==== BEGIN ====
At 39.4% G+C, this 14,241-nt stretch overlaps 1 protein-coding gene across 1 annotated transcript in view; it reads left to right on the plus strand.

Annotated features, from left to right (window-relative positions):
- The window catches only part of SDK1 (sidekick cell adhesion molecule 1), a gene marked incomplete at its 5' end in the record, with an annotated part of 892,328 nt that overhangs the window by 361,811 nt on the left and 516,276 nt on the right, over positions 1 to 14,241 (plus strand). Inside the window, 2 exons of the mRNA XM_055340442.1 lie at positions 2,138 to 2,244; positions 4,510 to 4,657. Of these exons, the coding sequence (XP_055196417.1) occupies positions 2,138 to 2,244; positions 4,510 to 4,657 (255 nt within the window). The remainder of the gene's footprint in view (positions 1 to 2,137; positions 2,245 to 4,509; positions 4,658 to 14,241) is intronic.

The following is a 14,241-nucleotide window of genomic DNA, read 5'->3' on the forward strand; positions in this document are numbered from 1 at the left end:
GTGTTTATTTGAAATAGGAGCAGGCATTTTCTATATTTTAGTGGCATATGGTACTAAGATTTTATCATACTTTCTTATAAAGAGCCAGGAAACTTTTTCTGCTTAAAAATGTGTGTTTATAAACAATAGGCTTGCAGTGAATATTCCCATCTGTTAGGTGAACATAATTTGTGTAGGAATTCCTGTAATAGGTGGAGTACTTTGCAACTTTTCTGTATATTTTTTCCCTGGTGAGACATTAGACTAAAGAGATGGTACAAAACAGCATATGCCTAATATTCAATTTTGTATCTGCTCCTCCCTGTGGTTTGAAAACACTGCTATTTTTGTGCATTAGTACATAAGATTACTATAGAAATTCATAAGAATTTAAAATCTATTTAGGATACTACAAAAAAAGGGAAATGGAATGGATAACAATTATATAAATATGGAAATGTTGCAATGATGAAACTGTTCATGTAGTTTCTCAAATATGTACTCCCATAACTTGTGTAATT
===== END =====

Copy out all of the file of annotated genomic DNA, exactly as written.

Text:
At 39.4% G+C, this 14,241-nt stretch overlaps 1 protein-coding gene across 1 annotated transcript in view; it reads left to right on the plus strand.

Annotated features, from left to right (window-relative positions):
- The window catches only part of SDK1 (sidekick cell adhesion molecule 1), a gene marked incomplete at its 5' end in the record, with an annotated part of 892,328 nt that overhangs the window by 361,811 nt on the left and 516,276 nt on the right, over positions 1 to 14,241 (plus strand). Inside the window, 2 exons of the mRNA XM_055340442.1 lie at positions 2,138 to 2,244; positions 4,510 to 4,657. Of these exons, the coding sequence (XP_055196417.1) occupies positions 2,138 to 2,244; positions 4,510 to 4,657 (255 nt within the window). The remainder of the gene's footprint in view (positions 1 to 2,137; positions 2,245 to 4,509; positions 4,658 to 14,241) is intronic.

The following is a 14,241-nucleotide window of genomic DNA, read 5'->3' on the forward strand; positions in this document are numbered from 1 at the left end:
GTGTTTATTTGAAATAGGAGCAGGCATTTTCTATATTTTAGTGGCATATGGTACTAAGATTTTATCATACTTTCTTATAAAGAGCCAGGAAACTTTTTCTGCTTAAAAATGTGTGTTTATAAACAATAGGCTTGCAGTGAATATTCCCATCTGTTAGGTGAACATAATTTGTGTAGGAATTCCTGTAATAGGTGGAGTACTTTGCAACTTTTCTGTATATTTTTTCCCTGGTGAGACATTAGACTAAAGAGATGGTACAAAACAGCATATGCCTAATATTCAATTTTGTATCTGCTCCTCCCTGTGGTTTGAAAACACTGCTATTTTTGTGCATTAGTACATAAGATTACTATAGAAATTCATAAGAATTTAAAATCTATTTAGGATACTACAAAAAAAGGGAAATGGAATGGATAACAATTATATAAATATGGAAATGTTGCAATGATGAAACTGTTCATGTAGTTTCTCAAATATGTACTCCCATAACTTGTGTAATT